• High Power Laser Science and Engineering
  • Vol. 9, Issue 4, 04000e64 (2021)
M. Scisciò1、*, F. Consoli1, M. Salvadori1, N. E. Andreev2、3, N. G. Borisenko4, S. Zähter5、6, and O. Rosmej5、6
Author Affiliations
  • 1ENEA, Fusion and Technologies for Nuclear Safety Department, 00044Frascati, Italy
  • 2Joint Institute for High Temperatures, Russian Academy of Sciences, 125412Moscow, Russia
  • 3Moscow Institute of Physics and Technology (National Research University), 141701Moscow, Russia
  • 4P. N. Lebedev Physical Institute, Russian Academy of Sciences, 119991Moscow, Russia
  • 5GSI Helmholtzzentrum für Schwerionenforschung GmbH, 64291Darmstadt, Germany
  • 6Goethe University Frankfurt, 60438 Frankfurt am Main, Germany
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    Large-amplitude electromagnetic radiofrequency fields are created by the charge-separation induced in interactions of high-intensity, short-pulse lasers with solid targets and have intensity that decreases with the distance from the target. Alternatively, it was experimentally proved very recently that charged particles emitted by petawatt laser–target interactions can be deposited on a capacitor-collector structure, far away from the target, and lead to the rapid (nanosecond-scale) generation of large quasi-static electric fields ($\mathrm{MV}/\mathrm{m}$), over wide regions. We demonstrate here the generation of both these fields in experiments at the PHELIX laser facility, with approximately $20\;\mathrm{J}$ energy and approximately ${10}^{19}\;\mathrm{W}/\mathrm{c}{\mathrm{m}}^2$ intensity, for picoseconds laser pulses, interacting with pre-ionized polymer foams of near critical density. Quasi-static fields, up to tens of kV/m, were here observed at distances larger than $1\;\mathrm{m}$ from the target, with results much higher than the radiofrequency component. This is of primary importance for inertial-confinement fusion and laser–plasma acceleration and also for promising applications in different scenarios.

    1 Introduction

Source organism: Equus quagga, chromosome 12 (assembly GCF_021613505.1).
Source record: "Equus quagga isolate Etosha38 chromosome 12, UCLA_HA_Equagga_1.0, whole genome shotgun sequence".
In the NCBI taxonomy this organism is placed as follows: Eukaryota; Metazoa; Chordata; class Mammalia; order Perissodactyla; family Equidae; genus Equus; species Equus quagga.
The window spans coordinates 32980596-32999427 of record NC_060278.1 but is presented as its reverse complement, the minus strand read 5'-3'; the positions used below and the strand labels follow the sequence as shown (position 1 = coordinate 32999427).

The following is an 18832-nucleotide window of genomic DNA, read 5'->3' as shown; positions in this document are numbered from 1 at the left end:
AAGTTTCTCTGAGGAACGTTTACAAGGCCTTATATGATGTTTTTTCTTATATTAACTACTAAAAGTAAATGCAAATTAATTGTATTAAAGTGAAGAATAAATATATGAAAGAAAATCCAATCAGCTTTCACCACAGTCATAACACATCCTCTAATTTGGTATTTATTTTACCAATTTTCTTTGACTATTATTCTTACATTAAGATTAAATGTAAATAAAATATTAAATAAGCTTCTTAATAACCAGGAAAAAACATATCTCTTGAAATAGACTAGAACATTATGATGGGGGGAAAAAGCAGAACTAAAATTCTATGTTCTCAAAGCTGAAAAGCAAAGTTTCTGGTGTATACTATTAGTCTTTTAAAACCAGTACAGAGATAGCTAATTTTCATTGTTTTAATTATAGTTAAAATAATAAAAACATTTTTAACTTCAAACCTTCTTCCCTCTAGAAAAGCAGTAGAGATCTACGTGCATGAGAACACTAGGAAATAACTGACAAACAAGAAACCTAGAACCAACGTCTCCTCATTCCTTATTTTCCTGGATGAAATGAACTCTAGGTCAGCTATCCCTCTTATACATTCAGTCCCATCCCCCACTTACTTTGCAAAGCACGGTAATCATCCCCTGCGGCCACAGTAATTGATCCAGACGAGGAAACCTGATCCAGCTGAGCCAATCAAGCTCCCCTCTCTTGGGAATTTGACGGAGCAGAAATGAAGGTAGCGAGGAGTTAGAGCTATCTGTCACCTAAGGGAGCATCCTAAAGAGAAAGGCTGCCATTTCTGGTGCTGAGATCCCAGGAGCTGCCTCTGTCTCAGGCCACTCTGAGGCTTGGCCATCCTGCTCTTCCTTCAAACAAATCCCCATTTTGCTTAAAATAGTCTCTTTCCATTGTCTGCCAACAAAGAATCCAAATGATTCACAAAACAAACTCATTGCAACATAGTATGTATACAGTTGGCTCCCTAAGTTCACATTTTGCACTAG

High-power laser systems (from the GW up to the PW range) are used for performing laser–plasma interaction experiments, exploiting the interaction of focused high-intensity laser pulses with solid targets. These experiments aim at studying various fields of physics, such as laser-driven particle acceleration[1], laboratory astrophysics[24] and the ion-driven fast ignition approach for inertial confinement fusion[5]. One of the consequences of the laser–target interaction is the generation of pulsed electromagnetic (EM) fields (electromagnetic pulses, EMPs)[6,7]. The mechanisms that drive these EMPs can be different – depending on the interaction regime – and EM radiation with associated different features can be thus emitted at different intensities (up to several MV/m) and frequencies (from the MHz to the THz range)[6,7]. The most well-known EMP emission mechanism is related to the neutralization current that flows through the target holder due to the laser pulse depleting the solid target from electrons[812]. This leads to the generation of a fast-oscillating, radiated EM field in the range of radiofrequencies (RFs), that is, from megahertz up to a few gigahertz, that propagates inside the vacuum chamber and also is capable of reaching the space external to the chamber. The amplitude of the electric field can reach the order of megavolts per meter and it represents one main hazard for electronic devices nearby, due to efficient EM coupling in this frequency range. However, intense electric fields can also be generated by the charged particles that are emitted from the irradiated target[7,1315]: ion wakefields and charge accumulation on surrounding objects can lead to intense quasi-static fields that superimpose on the RF EMP signal. In Ref. [14], Consoli et al. reported measurements performed at the Vulcan PW laser facility, where electrons and protons impinged onto the focusing parabola of the experimental laser setup, which led to transient electric fields in the range of hundreds of kilovolts per meter at a distance of a few meters from the interaction point. In this paper, we present experimental data that exhibit similar characteristics to those reported in Ref. [14], which were obtained during a campaign at the PHELIX laser facility (GSI, Germany)[16]. Our measurements represent a further confirmation that particles emitted from the target are capable of accumulating on objects in the vacuum chamber and therefore generate transient quasi-static electric fields. Moreover, this type of EMP is capable of generating extremely high electric fields at large distances from the target (a distance of over $1\;\mathrm{m}$, in our case), while the classical RF EMPs, driven by the neutralization current through the target holder, have their amplitude decreased significantly[810]. This makes the study of such EMPs very important for the implementation of electronic equipment in existent and upcoming laser facilities for both laser–plasma acceleration[1719] and inertial confinement fusion[17,20,21]. By implementing a D-dot differential E-field probe[22], we measured a quasi-static electric field localized between a Teflon brick – which was irradiated by ions and electrons stemming out of the target – and the conducting external chamber wall, which acts as an open capacitor-collector structure. At the position where our field probe was placed, the quasi-static field and the RF component combined for an amplitude in the multiple tens of kV/m order. Using a methodology similar to the one used in Ref. [14], we studied the temporal evolution of the electric field signal with particle-in-cell (PIC) simulations. The numerical results indicate that the quasi-static electric field is generated by the combination of the following. (1) Ion wakefields, that is, the static electric field that is associated with drifting ions: being non-relativistic, the resulting fields have both a longitudinal (i.e., in the direction of motion of the particles) and a transversal components[23,24]. (2) Charge accumulation, due to accelerated ion populations with different mean energies that irradiate the Teflon object inside the chamber.